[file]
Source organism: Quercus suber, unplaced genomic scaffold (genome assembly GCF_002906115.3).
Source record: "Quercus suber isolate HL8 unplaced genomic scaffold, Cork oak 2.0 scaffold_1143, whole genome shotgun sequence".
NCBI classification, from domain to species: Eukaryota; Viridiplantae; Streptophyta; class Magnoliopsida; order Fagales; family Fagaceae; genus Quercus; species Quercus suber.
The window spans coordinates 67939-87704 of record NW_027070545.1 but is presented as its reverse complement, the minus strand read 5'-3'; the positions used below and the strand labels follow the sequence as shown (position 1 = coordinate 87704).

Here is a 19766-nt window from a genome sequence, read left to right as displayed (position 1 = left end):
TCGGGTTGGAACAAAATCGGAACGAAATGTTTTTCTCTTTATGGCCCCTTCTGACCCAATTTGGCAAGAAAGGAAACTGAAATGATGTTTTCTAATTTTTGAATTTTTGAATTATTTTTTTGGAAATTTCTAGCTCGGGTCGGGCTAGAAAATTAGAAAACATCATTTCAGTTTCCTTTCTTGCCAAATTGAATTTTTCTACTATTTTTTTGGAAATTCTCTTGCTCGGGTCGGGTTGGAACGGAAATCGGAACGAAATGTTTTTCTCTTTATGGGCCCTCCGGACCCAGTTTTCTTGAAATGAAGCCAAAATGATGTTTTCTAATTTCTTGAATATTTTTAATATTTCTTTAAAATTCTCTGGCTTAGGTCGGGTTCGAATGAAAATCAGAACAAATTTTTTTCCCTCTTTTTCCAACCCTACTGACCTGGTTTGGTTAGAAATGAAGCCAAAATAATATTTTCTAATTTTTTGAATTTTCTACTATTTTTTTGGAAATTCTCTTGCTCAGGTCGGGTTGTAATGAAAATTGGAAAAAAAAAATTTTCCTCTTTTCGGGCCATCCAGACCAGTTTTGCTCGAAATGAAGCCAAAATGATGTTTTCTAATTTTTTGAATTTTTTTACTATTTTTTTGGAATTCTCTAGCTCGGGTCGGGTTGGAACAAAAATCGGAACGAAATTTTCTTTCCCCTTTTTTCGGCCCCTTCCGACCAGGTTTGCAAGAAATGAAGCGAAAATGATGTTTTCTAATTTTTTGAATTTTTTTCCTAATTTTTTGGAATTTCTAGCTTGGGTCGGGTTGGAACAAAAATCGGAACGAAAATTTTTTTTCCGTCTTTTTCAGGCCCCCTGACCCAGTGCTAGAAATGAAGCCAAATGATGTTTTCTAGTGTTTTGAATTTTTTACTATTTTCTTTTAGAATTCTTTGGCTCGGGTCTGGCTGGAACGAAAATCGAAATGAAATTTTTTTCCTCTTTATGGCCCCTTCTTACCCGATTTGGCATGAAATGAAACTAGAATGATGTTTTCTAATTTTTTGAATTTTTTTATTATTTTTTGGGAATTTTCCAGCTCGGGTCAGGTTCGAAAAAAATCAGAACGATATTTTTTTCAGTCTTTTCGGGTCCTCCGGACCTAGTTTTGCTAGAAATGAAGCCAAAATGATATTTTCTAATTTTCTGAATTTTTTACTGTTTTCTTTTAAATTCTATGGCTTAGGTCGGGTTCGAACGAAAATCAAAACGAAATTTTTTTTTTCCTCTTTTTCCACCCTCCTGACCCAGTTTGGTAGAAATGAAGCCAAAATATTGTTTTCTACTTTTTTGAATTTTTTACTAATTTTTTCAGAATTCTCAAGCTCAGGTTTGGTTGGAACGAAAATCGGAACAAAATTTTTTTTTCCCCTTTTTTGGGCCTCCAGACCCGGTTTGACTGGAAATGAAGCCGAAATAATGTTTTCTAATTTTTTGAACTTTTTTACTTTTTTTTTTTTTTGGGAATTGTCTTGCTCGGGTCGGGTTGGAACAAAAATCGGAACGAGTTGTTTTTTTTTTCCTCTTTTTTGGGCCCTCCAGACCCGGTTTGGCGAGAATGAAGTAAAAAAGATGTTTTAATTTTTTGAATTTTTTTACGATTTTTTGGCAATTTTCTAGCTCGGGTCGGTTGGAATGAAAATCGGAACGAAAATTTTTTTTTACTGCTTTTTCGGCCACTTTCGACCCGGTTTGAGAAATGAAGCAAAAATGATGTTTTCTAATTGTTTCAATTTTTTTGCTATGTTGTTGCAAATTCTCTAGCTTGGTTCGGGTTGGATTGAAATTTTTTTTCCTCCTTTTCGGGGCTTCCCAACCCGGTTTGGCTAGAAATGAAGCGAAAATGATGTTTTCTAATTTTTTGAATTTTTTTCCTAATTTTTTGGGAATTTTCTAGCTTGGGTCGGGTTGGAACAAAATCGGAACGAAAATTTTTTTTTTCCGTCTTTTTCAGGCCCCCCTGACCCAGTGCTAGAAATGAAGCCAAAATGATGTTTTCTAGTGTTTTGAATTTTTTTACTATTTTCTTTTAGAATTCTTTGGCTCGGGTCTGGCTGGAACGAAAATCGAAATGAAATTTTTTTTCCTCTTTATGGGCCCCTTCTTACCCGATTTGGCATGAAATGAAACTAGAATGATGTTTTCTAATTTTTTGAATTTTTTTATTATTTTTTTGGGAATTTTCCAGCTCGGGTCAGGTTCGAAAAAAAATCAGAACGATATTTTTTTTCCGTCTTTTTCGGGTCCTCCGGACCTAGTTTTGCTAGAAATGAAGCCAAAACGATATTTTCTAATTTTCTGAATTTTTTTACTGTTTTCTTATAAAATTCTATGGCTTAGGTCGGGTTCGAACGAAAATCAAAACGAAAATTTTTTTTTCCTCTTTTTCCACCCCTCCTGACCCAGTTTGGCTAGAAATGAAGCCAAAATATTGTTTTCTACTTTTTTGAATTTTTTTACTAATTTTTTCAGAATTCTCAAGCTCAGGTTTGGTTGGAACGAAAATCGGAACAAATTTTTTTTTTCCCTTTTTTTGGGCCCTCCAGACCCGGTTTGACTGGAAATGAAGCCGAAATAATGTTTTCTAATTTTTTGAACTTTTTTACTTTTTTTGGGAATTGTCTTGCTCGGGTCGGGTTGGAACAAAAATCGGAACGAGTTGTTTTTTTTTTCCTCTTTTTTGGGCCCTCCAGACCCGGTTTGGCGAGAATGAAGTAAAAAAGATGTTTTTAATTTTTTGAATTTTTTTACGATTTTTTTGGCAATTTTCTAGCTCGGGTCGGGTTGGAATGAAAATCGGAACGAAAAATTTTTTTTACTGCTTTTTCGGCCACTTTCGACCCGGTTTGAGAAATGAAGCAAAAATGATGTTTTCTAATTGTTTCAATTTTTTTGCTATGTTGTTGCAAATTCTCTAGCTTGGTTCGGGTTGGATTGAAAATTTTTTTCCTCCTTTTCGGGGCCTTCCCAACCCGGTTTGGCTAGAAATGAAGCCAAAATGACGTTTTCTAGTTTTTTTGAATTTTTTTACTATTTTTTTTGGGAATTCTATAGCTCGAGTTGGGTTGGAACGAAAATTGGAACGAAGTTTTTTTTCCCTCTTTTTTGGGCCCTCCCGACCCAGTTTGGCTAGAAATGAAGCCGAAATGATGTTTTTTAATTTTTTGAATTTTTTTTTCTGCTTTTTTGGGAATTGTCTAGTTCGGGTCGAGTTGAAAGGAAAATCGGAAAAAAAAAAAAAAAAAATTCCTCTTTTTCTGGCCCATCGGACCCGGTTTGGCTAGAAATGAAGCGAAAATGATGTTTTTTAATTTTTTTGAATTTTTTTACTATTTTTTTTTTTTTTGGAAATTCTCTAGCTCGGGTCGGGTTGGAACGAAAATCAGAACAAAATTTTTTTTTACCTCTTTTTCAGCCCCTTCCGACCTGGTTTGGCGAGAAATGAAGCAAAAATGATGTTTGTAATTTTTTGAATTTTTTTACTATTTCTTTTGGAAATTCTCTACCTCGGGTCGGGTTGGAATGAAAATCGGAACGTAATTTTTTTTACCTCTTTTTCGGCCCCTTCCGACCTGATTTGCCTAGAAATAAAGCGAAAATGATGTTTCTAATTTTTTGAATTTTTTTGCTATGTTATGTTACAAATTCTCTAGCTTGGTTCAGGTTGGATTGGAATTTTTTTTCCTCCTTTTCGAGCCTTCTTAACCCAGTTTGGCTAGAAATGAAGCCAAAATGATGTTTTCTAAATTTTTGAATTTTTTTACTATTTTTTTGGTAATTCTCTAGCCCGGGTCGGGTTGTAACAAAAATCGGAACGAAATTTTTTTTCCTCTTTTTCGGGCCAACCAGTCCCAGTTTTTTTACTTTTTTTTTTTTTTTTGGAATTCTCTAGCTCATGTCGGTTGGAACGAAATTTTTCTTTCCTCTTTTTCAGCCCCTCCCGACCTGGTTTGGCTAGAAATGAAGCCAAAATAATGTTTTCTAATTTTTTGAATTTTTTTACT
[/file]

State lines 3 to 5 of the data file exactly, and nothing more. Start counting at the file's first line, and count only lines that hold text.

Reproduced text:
NCBI classification, from domain to species: Eukaryota; Viridiplantae; Streptophyta; class Magnoliopsida; order Fagales; family Fagaceae; genus Quercus; species Quercus suber.
The window spans coordinates 67939-87704 of record NW_027070545.1 but is presented as its reverse complement, the minus strand read 5'-3'; the positions used below and the strand labels follow the sequence as shown (position 1 = coordinate 87704).

Here is a 19766-nt window from a genome sequence, read left to right as displayed (position 1 = left end):